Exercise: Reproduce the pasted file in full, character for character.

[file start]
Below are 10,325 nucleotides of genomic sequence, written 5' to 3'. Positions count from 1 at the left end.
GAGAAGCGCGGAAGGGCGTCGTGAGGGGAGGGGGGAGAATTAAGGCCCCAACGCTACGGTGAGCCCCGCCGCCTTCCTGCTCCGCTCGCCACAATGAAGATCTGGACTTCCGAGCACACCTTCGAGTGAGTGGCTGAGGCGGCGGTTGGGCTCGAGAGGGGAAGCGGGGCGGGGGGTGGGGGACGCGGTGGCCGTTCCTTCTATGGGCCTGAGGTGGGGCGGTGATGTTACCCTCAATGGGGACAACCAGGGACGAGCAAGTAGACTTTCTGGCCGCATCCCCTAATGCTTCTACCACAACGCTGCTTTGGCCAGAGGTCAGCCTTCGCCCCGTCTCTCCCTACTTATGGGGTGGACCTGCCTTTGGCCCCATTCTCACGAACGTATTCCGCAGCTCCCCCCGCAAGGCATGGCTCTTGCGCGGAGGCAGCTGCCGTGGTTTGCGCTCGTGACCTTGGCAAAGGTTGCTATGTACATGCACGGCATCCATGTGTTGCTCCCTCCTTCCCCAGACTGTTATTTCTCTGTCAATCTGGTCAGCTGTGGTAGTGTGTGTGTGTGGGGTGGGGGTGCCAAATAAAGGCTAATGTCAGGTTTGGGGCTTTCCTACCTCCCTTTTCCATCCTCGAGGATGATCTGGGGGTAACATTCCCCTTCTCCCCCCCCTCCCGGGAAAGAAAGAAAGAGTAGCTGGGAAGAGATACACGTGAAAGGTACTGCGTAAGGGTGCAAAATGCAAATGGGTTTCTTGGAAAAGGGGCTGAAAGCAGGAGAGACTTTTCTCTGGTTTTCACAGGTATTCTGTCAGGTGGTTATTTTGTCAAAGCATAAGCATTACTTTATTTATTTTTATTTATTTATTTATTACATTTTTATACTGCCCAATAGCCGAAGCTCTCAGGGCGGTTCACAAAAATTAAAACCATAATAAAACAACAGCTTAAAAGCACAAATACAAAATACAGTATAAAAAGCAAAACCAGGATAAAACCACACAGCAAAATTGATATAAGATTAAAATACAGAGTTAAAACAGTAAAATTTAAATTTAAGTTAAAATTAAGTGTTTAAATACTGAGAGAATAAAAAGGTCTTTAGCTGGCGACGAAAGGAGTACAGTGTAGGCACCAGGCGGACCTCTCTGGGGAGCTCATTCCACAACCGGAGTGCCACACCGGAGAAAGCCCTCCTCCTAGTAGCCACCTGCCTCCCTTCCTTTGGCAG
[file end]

Below are 10,325 nucleotides of genomic sequence, written 5' to 3'. Positions count from 1 at the left end.
GAGAAGCGCGGAAGGGCGTCGTGAGGGGAGGGGGGAGAATTAAGGCCCCAACGCTACGGTGAGCCCCGCCGCCTTCCTGCTCCGCTCGCCACAATGAAGATCTGGACTTCCGAGCACACCTTCGAGTGAGTGGCTGAGGCGGCGGTTGGGCTCGAGAGGGGAAGCGGGGCGGGGGGTGGGGGACGCGGTGGCCGTTCCTTCTATGGGCCTGAGGTGGGGCGGTGATGTTACCCTCAATGGGGACAACCAGGGACGAGCAAGTAGACTTTCTGGCCGCATCCCCTAATGCTTCTACCACAACGCTGCTTTGGCCAGAGGTCAGCCTTCGCCCCGTCTCTCCCTACTTATGGGGTGGACCTGCCTTTGGCCCCATTCTCACGAACGTATTCCGCAGCTCCCCCCGCAAGGCATGGCTCTTGCGCGGAGGCAGCTGCCGTGGTTTGCGCTCGTGACCTTGGCAAAGGTTGCTATGTACATGCACGGCATCCATGTGTTGCTCCCTCCTTCCCCAGACTGTTATTTCTCTGTCAATCTGGTCAGCTGTGGTAGTGTGTGTGTGTGGGGTGGGGGTGCCAAATAAAGGCTAATGTCAGGTTTGGGGCTTTCCTACCTCCCTTTTCCATCCTCGAGGATGATCTGGGGGTAACATTCCCCTTCTCCCCCCCCTCCCGGGAAAGAAAGAAAGAGTAGCTGGGAAGAGATACACGTGAAAGGTACTGCGTAAGGGTGCAAAATGCAAATGGGTTTCTTGGAAAAGGGGCTGAAAGCAGGAGAGACTTTTCTCTGGTTTTCACAGGTATTCTGTCAGGTGGTTATTTTGTCAAAGCATAAGCATTACTTTATTTATTTTTATTTATTTATTTATTACATTTTTATACTGCCCAATAGCCGAAGCTCTCAGGGCGGTTCACAAAAATTAAAACCATAATAAAACAACAGCTTAAAAGCACAAATACAAAATACAGTATAAAAAGCAAAACCAGGATAAAACCACACAGCAAAATTGATATAAGATTAAAATACAGAGTTAAAACAGTAAAATTTAAATTTAAGTTAAAATTAAGTGTTTAAATACTGAGAGAATAAAAAGGTCTTTAGCTGGCGACGAAAGGAGTACAGTGTAGGCACCAGGCGGACCTCTCTGGGGAGCTCATTCCACAACCGGAGTGCCACACCGGAGAAAGCCCTCCTCCTAGTAGCCACCTGCCTCCCTTCCTTTGGCAG